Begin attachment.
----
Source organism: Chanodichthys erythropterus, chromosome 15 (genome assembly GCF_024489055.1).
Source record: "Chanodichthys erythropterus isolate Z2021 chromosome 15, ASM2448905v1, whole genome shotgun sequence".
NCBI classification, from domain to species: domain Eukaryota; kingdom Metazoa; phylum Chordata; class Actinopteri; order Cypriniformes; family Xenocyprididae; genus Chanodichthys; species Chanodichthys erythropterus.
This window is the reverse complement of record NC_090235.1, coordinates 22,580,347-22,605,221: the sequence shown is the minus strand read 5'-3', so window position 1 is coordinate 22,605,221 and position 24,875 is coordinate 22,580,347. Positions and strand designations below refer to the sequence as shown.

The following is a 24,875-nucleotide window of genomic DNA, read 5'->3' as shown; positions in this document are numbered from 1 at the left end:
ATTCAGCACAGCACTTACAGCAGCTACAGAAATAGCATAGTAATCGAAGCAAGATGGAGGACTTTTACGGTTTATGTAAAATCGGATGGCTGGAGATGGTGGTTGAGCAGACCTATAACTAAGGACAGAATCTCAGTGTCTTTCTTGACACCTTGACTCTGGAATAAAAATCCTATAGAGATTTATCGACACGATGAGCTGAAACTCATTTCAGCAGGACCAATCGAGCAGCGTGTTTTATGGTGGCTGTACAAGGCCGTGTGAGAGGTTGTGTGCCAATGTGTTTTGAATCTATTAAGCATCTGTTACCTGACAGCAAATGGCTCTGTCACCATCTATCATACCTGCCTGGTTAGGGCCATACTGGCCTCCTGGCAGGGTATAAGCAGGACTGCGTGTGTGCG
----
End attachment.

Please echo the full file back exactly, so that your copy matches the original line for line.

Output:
Source organism: Chanodichthys erythropterus, chromosome 15 (genome assembly GCF_024489055.1).
Source record: "Chanodichthys erythropterus isolate Z2021 chromosome 15, ASM2448905v1, whole genome shotgun sequence".
NCBI classification, from domain to species: domain Eukaryota; kingdom Metazoa; phylum Chordata; class Actinopteri; order Cypriniformes; family Xenocyprididae; genus Chanodichthys; species Chanodichthys erythropterus.
This window is the reverse complement of record NC_090235.1, coordinates 22,580,347-22,605,221: the sequence shown is the minus strand read 5'-3', so window position 1 is coordinate 22,605,221 and position 24,875 is coordinate 22,580,347. Positions and strand designations below refer to the sequence as shown.

The following is a 24,875-nucleotide window of genomic DNA, read 5'->3' as shown; positions in this document are numbered from 1 at the left end:
ATTCAGCACAGCACTTACAGCAGCTACAGAAATAGCATAGTAATCGAAGCAAGATGGAGGACTTTTACGGTTTATGTAAAATCGGATGGCTGGAGATGGTGGTTGAGCAGACCTATAACTAAGGACAGAATCTCAGTGTCTTTCTTGACACCTTGACTCTGGAATAAAAATCCTATAGAGATTTATCGACACGATGAGCTGAAACTCATTTCAGCAGGACCAATCGAGCAGCGTGTTTTATGGTGGCTGTACAAGGCCGTGTGAGAGGTTGTGTGCCAATGTGTTTTGAATCTATTAAGCATCTGTTACCTGACAGCAAATGGCTCTGTCACCATCTATCATACCTGCCTGGTTAGGGCCATACTGGCCTCCTGGCAGGGTATAAGCAGGACTGCGTGTGTGCG